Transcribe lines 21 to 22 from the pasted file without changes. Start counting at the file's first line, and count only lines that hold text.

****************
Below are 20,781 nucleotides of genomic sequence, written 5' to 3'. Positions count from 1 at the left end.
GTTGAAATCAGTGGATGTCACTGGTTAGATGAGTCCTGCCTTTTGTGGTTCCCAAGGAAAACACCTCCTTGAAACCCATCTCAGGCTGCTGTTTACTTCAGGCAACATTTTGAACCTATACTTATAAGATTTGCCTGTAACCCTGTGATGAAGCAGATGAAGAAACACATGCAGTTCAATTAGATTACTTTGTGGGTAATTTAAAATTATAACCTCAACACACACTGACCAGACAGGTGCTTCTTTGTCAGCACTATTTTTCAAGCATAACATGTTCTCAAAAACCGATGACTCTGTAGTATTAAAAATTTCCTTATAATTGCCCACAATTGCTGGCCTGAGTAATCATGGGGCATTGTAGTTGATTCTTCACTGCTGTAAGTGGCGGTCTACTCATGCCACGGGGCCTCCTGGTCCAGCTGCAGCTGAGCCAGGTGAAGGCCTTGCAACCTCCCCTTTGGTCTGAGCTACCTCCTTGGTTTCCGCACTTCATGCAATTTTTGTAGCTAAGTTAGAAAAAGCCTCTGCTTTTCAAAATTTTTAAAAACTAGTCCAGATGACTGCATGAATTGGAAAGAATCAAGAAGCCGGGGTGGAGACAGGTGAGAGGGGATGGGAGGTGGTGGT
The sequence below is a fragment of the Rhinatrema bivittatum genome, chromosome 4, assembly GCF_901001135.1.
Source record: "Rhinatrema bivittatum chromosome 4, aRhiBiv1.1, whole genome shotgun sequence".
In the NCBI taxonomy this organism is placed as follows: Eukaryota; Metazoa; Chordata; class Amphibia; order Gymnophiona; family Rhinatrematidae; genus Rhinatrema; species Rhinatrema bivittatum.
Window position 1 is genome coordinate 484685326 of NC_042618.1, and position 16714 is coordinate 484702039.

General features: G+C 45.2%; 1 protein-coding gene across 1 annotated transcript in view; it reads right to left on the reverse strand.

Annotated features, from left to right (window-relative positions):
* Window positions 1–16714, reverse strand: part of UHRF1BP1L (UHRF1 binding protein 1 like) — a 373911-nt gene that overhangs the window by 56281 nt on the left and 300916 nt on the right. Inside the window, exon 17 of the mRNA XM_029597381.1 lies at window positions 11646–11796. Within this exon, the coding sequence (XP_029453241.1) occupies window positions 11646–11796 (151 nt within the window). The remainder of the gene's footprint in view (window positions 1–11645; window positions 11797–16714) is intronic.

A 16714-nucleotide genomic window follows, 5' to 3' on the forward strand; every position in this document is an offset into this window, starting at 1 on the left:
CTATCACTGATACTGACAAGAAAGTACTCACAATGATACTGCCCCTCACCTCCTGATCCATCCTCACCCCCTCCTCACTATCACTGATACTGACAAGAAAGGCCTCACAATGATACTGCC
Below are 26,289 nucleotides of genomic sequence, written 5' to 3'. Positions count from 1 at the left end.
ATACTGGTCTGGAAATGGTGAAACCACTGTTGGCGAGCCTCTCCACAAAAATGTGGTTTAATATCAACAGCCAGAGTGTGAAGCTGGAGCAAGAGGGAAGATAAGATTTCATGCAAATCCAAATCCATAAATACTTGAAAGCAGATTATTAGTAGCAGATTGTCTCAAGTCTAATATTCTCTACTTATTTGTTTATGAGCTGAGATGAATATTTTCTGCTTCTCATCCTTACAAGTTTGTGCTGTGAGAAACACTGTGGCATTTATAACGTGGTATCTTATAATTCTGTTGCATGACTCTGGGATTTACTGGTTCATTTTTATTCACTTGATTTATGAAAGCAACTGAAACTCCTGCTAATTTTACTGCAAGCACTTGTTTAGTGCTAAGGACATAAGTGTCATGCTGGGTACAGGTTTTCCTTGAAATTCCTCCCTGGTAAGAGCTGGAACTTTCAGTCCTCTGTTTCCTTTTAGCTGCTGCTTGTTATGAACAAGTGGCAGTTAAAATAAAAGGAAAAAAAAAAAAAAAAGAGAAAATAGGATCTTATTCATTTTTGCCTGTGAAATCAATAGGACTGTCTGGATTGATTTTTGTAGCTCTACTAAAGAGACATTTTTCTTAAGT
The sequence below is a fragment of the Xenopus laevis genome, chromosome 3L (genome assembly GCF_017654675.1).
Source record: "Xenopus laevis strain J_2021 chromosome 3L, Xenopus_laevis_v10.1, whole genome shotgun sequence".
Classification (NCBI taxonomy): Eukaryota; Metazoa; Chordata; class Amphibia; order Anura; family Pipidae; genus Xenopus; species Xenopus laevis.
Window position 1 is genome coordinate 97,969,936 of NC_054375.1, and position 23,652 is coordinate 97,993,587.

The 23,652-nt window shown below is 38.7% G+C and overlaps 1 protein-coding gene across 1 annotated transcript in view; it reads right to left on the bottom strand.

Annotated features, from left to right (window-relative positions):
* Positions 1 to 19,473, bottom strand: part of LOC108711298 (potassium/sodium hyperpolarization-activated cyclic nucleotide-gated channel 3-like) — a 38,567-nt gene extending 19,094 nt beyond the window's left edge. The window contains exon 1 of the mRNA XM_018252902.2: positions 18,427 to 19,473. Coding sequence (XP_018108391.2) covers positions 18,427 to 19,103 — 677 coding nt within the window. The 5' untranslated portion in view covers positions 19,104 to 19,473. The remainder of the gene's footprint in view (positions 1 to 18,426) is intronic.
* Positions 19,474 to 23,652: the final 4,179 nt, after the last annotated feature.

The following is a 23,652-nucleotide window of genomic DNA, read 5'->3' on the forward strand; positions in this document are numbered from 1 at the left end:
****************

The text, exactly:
* Positions 19,474 to 23,652: the final 4,179 nt, after the last annotated feature.

The following is a 23,652-nucleotide window of genomic DNA, read 5'->3' on the forward strand; positions in this document are numbered from 1 at the left end: